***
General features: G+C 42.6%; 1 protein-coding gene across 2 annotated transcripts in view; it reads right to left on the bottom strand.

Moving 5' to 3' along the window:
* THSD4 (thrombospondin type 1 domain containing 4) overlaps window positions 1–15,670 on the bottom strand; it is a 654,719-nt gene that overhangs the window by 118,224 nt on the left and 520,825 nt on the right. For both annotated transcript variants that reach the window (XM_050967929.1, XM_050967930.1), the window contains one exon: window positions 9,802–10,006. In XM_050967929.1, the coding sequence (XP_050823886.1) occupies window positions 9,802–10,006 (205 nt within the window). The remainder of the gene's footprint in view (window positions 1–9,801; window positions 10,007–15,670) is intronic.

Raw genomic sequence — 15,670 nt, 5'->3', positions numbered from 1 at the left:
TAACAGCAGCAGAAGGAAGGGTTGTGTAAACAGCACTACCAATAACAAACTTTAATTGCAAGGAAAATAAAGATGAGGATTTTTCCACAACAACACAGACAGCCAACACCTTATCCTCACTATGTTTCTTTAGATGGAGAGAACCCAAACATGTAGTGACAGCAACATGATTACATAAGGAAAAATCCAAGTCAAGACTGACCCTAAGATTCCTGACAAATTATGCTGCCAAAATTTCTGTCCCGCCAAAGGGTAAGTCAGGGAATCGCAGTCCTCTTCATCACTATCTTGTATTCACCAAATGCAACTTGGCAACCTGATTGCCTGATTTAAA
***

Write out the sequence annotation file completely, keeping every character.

General features: G+C 42.6%; 1 protein-coding gene across 2 annotated transcripts in view; it reads right to left on the bottom strand.

Moving 5' to 3' along the window:
* THSD4 (thrombospondin type 1 domain containing 4) overlaps window positions 1–15,670 on the bottom strand; it is a 654,719-nt gene that overhangs the window by 118,224 nt on the left and 520,825 nt on the right. For both annotated transcript variants that reach the window (XM_050967929.1, XM_050967930.1), the window contains one exon: window positions 9,802–10,006. In XM_050967929.1, the coding sequence (XP_050823886.1) occupies window positions 9,802–10,006 (205 nt within the window). The remainder of the gene's footprint in view (window positions 1–9,801; window positions 10,007–15,670) is intronic.

Raw genomic sequence — 15,670 nt, 5'->3', positions numbered from 1 at the left:
TAACAGCAGCAGAAGGAAGGGTTGTGTAAACAGCACTACCAATAACAAACTTTAATTGCAAGGAAAATAAAGATGAGGATTTTTCCACAACAACACAGACAGCCAACACCTTATCCTCACTATGTTTCTTTAGATGGAGAGAACCCAAACATGTAGTGACAGCAACATGATTACATAAGGAAAAATCCAAGTCAAGACTGACCCTAAGATTCCTGACAAATTATGCTGCCAAAATTTCTGTCCCGCCAAAGGGTAAGTCAGGGAATCGCAGTCCTCTTCATCACTATCTTGTATTCACCAAATGCAACTTGGCAACCTGATTGCCTGATTTAAA